Emancipation Day is a holiday in Washington, DC to mark the anniversary of the signing of the Compensated Emancipation Act, which president Abraham Lincoln signed on April 16, 1862. It is annually held on April 16.
There’s a compelling history behind freedom from slavery in the United States; freedom came at different times for different people. That long-anticipated freedom came to be known as “the Day of Jubilee.” Some African-Americans were freed right after the American Revolution as gratitude for their service in the war. Others who were freed by the 13th amendment often had the truth kept from them for months or years. The McKissock’s picture book is an important addition to your home or school library, sharing needed information about the truth of the end of slavery in the U.S.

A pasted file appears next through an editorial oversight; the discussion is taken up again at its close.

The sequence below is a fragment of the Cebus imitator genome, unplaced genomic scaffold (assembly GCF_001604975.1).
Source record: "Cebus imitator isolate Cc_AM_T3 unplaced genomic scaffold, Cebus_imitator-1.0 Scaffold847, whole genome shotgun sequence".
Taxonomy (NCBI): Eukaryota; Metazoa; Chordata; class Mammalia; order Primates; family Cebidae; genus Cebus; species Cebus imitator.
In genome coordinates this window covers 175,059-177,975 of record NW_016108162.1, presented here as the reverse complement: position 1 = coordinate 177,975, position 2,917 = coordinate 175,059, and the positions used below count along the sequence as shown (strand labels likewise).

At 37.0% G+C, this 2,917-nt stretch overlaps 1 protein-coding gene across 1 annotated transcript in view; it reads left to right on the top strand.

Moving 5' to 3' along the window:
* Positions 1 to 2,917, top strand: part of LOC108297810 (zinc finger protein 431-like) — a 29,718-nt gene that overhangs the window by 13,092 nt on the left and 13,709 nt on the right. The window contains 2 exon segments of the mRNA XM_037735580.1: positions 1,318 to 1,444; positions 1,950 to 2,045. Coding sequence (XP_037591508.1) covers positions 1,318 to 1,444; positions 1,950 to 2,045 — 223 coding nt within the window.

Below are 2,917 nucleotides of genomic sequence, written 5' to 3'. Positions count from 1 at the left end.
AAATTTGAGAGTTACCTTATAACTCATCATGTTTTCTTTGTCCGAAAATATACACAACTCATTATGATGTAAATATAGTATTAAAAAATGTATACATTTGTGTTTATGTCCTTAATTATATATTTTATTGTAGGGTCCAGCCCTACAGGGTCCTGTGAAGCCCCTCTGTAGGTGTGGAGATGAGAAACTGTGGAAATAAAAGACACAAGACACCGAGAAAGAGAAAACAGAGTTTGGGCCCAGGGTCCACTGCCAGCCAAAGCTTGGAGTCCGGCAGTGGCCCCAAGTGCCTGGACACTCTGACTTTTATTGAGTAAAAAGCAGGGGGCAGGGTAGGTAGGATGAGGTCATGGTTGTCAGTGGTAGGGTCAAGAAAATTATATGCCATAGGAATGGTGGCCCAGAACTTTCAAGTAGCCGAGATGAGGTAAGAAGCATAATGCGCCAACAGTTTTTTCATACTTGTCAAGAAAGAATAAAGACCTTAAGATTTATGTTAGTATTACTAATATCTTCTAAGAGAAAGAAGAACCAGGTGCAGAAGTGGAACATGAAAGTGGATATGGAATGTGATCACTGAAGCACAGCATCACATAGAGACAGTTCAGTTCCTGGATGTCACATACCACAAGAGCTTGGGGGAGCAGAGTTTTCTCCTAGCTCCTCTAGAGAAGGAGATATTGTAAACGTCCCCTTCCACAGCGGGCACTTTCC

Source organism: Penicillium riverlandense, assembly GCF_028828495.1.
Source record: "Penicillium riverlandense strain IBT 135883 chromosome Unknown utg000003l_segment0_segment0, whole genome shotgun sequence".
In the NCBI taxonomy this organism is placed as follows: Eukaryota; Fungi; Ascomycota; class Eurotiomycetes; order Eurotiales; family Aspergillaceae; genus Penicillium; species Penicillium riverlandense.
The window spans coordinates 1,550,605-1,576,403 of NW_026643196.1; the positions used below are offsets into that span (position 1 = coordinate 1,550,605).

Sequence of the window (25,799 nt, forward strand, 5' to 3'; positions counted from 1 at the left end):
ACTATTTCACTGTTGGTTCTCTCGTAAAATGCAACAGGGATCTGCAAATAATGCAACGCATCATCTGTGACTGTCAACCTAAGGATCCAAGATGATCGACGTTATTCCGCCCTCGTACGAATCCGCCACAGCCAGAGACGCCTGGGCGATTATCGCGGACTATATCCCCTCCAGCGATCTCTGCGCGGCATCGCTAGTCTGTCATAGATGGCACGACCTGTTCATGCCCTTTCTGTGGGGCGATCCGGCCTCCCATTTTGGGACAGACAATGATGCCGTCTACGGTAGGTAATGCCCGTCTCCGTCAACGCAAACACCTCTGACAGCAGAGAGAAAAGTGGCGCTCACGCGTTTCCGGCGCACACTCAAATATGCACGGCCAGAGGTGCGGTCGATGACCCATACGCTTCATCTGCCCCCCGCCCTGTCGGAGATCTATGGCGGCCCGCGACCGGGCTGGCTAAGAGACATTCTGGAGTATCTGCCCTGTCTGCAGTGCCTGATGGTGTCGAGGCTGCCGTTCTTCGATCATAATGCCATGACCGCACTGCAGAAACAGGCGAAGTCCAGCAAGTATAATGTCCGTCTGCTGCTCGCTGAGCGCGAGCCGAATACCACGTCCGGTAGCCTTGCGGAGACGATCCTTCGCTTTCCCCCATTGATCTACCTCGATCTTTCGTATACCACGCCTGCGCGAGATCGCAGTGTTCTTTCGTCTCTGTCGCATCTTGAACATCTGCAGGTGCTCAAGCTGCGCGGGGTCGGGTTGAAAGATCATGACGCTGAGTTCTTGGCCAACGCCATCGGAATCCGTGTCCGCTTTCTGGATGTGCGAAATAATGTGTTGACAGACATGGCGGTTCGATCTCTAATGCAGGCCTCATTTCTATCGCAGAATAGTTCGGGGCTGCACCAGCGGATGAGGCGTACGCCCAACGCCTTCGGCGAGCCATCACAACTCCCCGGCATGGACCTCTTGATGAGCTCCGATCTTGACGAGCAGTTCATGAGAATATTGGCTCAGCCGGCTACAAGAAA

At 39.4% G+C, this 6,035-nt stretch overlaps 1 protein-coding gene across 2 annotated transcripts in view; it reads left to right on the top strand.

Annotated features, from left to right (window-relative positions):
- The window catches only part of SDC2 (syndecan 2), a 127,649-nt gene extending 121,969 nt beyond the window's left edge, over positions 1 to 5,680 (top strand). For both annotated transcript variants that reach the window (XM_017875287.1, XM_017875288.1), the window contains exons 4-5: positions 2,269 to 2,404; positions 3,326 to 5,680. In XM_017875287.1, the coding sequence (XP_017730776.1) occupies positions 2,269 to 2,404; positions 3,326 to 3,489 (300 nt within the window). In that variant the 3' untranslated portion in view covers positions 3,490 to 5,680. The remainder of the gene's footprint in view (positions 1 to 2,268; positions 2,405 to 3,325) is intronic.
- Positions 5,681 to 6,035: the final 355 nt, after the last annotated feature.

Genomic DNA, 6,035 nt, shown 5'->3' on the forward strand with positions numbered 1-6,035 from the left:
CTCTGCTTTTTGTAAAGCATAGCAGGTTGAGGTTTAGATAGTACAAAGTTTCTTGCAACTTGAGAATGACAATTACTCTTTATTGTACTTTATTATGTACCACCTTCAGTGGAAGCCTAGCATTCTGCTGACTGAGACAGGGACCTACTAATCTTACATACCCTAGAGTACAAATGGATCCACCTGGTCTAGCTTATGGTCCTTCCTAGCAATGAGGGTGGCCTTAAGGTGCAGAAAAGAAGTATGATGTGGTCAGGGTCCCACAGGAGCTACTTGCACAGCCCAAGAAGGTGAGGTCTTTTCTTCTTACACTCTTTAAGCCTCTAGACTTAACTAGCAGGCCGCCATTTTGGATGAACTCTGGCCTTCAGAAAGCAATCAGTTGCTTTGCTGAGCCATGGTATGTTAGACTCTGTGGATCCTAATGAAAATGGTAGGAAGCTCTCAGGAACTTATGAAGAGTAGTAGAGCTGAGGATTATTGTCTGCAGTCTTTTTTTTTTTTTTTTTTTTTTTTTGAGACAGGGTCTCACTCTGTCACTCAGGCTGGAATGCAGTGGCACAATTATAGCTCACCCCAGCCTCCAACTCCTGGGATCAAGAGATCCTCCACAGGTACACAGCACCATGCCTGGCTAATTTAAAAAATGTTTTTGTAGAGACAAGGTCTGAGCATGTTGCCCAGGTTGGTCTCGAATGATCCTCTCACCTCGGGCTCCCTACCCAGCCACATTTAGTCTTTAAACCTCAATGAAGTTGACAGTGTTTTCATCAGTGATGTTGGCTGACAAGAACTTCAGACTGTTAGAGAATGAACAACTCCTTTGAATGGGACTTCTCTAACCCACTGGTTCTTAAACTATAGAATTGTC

Days of Jubilee: The End of Slavery in the United States by Patricia and Frederick McKissock
Through narratives, photos, and other primary documents, Days of Jubilee documents the end of slavery through different participants’ eyes. The narratives of slaves are abundant, but the diary entries, narratives, and letters of Union soldiers, Confederate soldiers, mothers, fathers, generals, presidents, politicians’ wives and newspaper reporters are all included. The black/white and sepia photos of the men, women, events, and surroundings of the 1800’s greatly enhance the story.